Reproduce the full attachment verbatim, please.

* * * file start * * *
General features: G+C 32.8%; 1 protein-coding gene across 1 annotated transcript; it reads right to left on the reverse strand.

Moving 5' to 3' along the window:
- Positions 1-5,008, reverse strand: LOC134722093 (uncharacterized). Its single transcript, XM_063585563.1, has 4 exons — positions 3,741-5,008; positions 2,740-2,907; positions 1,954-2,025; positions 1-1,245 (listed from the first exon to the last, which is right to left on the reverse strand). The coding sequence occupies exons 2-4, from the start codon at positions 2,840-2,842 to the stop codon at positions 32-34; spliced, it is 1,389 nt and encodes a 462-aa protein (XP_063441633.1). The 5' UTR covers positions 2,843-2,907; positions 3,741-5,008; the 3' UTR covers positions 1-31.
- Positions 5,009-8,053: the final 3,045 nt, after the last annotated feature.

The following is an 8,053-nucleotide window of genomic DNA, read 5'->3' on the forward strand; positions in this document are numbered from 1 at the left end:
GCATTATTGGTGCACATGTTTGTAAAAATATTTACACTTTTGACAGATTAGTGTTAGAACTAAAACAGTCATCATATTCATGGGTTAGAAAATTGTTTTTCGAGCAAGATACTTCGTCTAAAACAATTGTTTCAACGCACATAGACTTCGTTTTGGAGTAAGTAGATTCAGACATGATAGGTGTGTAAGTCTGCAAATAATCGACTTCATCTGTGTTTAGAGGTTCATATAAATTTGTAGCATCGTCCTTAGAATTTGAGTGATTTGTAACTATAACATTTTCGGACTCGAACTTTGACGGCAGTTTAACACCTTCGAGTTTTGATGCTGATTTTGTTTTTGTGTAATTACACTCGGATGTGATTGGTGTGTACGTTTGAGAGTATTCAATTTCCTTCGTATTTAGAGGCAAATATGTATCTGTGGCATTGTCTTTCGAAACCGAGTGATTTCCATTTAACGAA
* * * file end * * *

General features: G+C 32.8%; 1 protein-coding gene across 1 annotated transcript; it reads right to left on the reverse strand.

Moving 5' to 3' along the window:
- Positions 1-5,008, reverse strand: LOC134722093 (uncharacterized). Its single transcript, XM_063585563.1, has 4 exons — positions 3,741-5,008; positions 2,740-2,907; positions 1,954-2,025; positions 1-1,245 (listed from the first exon to the last, which is right to left on the reverse strand). The coding sequence occupies exons 2-4, from the start codon at positions 2,840-2,842 to the stop codon at positions 32-34; spliced, it is 1,389 nt and encodes a 462-aa protein (XP_063441633.1). The 5' UTR covers positions 2,843-2,907; positions 3,741-5,008; the 3' UTR covers positions 1-31.
- Positions 5,009-8,053: the final 3,045 nt, after the last annotated feature.

The following is an 8,053-nucleotide window of genomic DNA, read 5'->3' on the forward strand; positions in this document are numbered from 1 at the left end:
GCATTATTGGTGCACATGTTTGTAAAAATATTTACACTTTTGACAGATTAGTGTTAGAACTAAAACAGTCATCATATTCATGGGTTAGAAAATTGTTTTTCGAGCAAGATACTTCGTCTAAAACAATTGTTTCAACGCACATAGACTTCGTTTTGGAGTAAGTAGATTCAGACATGATAGGTGTGTAAGTCTGCAAATAATCGACTTCATCTGTGTTTAGAGGTTCATATAAATTTGTAGCATCGTCCTTAGAATTTGAGTGATTTGTAACTATAACATTTTCGGACTCGAACTTTGACGGCAGTTTAACACCTTCGAGTTTTGATGCTGATTTTGTTTTTGTGTAATTACACTCGGATGTGATTGGTGTGTACGTTTGAGAGTATTCAATTTCCTTCGTATTTAGAGGCAAATATGTATCTGTGGCATTGTCTTTCGAAACCGAGTGATTTCCATTTAACGAA